In the news...

March 19, 2014

Former center director Lee Scherer remembered

Members of Lee Scherer’s family join former center director Ken Szalai (left) and current center director David McBride (right) for a group portrait under the X-1E.

Present and former directors of NASA’s Armstrong Flight Research Center joined together March 7 to reflect on a life of national service by the late Lee R. Scherer, who served as director of the center from late 1971 through early 1975.

Current center director David McBride and former director Ken Szalai reflected on Scherer’s life and career with members of Scherer’s family who gathered at the center for the informal remembrance activities. Scherer died on May 7, 2011 at the age of 92.

An honors graduate of the U.S. Naval Academy in 1942, Scherer went on to a 25-year career in the U.S. Navy, flying F6F Hellcat fighter planes during World War II and flight- testing helicopters later. After obtaining aeronautical engineering degrees, Scherer first came to NASA in 1962 while still on active duty as a captain in the Navy. After being employed in various managerial capacities with the Apollo program at NASA Headquarters, Scherer was appointed director of the Flight Research Center on Oct. 11, 1971, succeeding Paul Bikle and interim acting director De Beeler.

Scherer served as center director for a little over three years until he was selected to lead NASA’s Kennedy Space Center on Jan. 19, 1975. Scherer oversaw Kennedy’s involvement in the Apollo-Soyuz Test Program in 1975 and that center’s build-up for the Space Shuttle Program over the following four years. He was appointed associate administrator for external relations at NASA Headquarters in 1979, a position he held until his retirement from NASA.




All of this week's top headlines to your email every Friday.


 
 

 

News Briefs February 27, 2015

Ukraine will start pulling back heavy weapons in the east Ukraine’s military says it will start pulling back its heavy weapons from the front line with Russian-backed separatists as required under a cease-fire agreement. The Defense Ministry said in a statement Feb. 26 that it reserved the right to revise its withdrawal plans in the...
 
 

Northrop Grumman’s AstroMesh reflector successfully deploys for NASA’s SMAP satellite

The NASA Jet Propulsion Laboratory successfully deployed the mesh reflector and boom aboard the Soil Moisture Active Passive spacecraft, a key milestone on its mission to provide global measurements of soil moisture. Launched Jan. 31, SMAP represents the future of Earth Science by helping researchers better understand our planet. SMAP’s unmatched data capabilities are enabled...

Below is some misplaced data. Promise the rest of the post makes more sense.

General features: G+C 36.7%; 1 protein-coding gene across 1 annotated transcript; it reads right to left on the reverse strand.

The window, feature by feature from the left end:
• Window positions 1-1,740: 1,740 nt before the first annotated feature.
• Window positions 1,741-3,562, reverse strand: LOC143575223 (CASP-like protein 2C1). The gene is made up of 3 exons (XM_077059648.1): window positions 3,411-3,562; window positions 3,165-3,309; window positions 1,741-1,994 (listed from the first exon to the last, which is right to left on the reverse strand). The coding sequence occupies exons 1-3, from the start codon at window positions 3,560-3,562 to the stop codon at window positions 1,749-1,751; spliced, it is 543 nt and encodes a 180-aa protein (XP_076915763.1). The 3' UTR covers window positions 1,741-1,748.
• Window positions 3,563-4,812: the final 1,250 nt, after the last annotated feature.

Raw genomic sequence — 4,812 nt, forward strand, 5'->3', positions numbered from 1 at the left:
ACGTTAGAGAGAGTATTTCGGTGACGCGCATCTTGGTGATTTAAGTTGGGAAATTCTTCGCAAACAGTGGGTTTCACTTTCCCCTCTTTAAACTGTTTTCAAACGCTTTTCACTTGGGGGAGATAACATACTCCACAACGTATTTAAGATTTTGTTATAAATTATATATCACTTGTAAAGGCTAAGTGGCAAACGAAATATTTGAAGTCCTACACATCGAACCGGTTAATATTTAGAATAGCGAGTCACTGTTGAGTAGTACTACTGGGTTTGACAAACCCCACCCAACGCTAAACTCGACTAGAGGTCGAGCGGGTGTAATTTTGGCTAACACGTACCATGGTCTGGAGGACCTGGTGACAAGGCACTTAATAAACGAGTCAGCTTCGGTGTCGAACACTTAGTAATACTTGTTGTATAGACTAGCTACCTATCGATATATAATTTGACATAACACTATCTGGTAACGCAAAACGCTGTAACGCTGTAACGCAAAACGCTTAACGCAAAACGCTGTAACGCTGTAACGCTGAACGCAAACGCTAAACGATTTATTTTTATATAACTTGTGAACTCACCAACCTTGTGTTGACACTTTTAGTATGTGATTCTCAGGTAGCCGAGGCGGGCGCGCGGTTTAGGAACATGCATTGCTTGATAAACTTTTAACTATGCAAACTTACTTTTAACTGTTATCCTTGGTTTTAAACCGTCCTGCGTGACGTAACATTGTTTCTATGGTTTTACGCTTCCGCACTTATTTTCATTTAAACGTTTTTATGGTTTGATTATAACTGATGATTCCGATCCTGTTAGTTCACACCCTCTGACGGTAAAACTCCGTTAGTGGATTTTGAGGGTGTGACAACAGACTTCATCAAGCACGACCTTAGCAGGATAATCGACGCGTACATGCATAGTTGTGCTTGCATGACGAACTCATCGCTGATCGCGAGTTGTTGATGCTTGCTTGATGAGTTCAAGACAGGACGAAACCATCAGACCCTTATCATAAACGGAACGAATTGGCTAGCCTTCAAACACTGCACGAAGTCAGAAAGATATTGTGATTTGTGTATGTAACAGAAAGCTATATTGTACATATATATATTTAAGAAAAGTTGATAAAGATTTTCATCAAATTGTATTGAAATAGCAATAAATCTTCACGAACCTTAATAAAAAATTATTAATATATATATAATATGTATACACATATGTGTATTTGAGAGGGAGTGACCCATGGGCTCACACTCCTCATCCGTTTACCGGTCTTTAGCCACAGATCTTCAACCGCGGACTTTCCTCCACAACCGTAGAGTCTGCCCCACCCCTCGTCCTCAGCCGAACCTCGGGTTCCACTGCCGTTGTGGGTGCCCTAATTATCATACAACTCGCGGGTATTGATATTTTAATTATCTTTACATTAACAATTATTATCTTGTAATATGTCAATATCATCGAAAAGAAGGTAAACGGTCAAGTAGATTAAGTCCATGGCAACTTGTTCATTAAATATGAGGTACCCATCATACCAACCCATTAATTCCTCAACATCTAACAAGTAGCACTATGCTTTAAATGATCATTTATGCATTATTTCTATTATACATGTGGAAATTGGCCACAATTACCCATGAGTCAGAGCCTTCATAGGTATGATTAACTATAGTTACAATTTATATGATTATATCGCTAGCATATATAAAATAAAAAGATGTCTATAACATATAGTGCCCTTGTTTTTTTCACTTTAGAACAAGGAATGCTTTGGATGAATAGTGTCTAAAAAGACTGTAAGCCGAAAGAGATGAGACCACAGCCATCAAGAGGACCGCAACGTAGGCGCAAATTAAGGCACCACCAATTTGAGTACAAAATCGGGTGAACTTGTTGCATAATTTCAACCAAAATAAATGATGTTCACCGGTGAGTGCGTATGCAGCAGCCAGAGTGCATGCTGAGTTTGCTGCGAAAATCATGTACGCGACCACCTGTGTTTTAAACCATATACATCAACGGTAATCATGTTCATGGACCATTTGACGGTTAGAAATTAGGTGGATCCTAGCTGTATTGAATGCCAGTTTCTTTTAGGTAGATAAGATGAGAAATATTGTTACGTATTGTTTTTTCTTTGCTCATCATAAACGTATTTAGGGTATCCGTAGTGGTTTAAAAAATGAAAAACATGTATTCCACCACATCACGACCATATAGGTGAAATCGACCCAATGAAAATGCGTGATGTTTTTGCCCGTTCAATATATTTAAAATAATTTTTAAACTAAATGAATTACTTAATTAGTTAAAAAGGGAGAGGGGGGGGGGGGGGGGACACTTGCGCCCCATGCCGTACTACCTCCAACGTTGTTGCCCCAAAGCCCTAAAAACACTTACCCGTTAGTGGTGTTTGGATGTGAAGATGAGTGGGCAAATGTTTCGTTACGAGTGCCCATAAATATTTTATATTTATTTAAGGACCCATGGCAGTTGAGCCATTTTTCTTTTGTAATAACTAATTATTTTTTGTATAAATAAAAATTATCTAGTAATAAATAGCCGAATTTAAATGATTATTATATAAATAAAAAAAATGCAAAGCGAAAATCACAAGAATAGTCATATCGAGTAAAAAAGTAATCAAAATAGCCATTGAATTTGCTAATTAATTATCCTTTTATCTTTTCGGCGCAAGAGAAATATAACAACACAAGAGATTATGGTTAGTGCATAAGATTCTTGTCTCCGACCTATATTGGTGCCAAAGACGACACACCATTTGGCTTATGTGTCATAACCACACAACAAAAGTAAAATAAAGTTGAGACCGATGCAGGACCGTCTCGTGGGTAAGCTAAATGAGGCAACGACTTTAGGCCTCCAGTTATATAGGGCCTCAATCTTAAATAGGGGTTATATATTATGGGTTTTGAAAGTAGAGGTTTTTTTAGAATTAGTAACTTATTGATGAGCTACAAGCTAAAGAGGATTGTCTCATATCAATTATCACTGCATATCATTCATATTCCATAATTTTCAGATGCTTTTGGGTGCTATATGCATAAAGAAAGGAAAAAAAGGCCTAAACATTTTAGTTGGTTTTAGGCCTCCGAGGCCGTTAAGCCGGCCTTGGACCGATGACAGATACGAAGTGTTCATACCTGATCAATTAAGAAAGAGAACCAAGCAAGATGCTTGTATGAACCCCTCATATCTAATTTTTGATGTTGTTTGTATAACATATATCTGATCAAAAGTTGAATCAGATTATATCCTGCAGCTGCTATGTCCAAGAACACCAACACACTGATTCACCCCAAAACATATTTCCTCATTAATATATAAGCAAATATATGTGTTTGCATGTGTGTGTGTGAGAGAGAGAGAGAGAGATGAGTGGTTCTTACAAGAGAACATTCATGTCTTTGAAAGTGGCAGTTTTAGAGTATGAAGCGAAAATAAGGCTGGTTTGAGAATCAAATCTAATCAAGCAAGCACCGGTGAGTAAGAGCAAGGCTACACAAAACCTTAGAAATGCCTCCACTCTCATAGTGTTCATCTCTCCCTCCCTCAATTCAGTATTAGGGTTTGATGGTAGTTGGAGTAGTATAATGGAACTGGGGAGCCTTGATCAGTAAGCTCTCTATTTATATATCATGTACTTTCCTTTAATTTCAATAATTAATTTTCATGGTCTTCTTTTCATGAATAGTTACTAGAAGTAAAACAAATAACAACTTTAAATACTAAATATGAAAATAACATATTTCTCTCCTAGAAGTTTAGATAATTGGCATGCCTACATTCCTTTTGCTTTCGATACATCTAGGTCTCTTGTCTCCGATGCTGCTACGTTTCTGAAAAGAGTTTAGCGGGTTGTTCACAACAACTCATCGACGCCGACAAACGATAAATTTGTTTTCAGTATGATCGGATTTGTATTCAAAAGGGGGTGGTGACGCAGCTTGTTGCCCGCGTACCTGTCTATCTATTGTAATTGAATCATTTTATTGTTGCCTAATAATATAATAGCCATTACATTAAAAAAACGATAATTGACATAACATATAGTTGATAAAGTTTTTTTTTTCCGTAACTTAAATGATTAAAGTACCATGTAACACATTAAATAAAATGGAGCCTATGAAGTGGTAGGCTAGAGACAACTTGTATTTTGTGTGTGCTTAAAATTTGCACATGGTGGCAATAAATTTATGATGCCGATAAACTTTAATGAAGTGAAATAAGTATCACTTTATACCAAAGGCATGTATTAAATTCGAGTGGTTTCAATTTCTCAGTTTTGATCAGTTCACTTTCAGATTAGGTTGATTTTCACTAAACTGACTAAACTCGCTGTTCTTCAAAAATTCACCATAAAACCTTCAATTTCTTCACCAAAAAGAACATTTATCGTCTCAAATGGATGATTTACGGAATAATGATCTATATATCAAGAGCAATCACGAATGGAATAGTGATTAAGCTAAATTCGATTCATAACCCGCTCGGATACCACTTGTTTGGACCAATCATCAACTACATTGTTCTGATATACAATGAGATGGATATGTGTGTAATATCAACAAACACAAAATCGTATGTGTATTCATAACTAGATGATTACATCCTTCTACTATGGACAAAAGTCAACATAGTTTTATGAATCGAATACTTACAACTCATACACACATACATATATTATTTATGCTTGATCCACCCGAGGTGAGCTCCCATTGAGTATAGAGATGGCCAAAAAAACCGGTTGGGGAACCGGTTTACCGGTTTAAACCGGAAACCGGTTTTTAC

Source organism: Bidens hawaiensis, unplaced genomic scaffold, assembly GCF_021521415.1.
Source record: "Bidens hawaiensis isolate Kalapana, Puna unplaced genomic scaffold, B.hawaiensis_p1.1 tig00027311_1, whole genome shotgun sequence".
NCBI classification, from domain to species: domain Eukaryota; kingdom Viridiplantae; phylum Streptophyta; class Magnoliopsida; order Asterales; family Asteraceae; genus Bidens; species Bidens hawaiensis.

NASA photograph by Brian Tietz

NASA offers space tech grants to early career university faculty

NASA photograph by Brian Tietz Tensegrity research is able to simulate multiple forms of locomotion. In this image, a prototype tensegrity robot reproduces forward crawling motion. NASA’s Space Technology Mission Director...
 

 
navy-china

USS Fort Worth conducts CUES with Chinese Navy

The littoral combat ship USS Fort Worth (LCS 3) practiced the Code for Unplanned Encounters at Sea (CUES) with the People’s Liberation Army-Navy Jiangkai II frigate Hengshui (FFG 572) Feb. 23 enhancing the professional ma...
 
 

AEGIS tracks, simulates engagement of three short-range ballistic missiles

The Missile Defense Agency and sailors aboard the guided-missile destroyers USS Carney (DDG 64), USS Gonzalez (DDG 66), and USS Barry (DDG 52) successfully completed a flight test involving the Aegis Ballistic Missile Defense weapon system. At approximately 2:30 a.m., EST, Feb. 26, three short-range ballistic missile targets were launched near simultaneously from NASA’s Wallops...
 
 

DOD seeks novel ideas to shape its technological future

The Defense Department is seeking novel ideas to shape its future, and officials are looking to industry, small business, academia, start-ups, the public – anyone, really – to boost its ability to prevail against adversaries whose access to technology grows daily. The program, called the Long-Range Research and Development Plan, or LRRDP, began with an...
 




0 Comments


Be the first to comment!


Leave a Reply

Your email address will not be published. Required fields are marked *

You may use these HTML tags and attributes: <a href="" title=""> <abbr title=""> <acronym title=""> <b> <blockquote cite=""> <cite> <code> <del datetime=""> <em> <i> <q cite=""> <strike> <strong>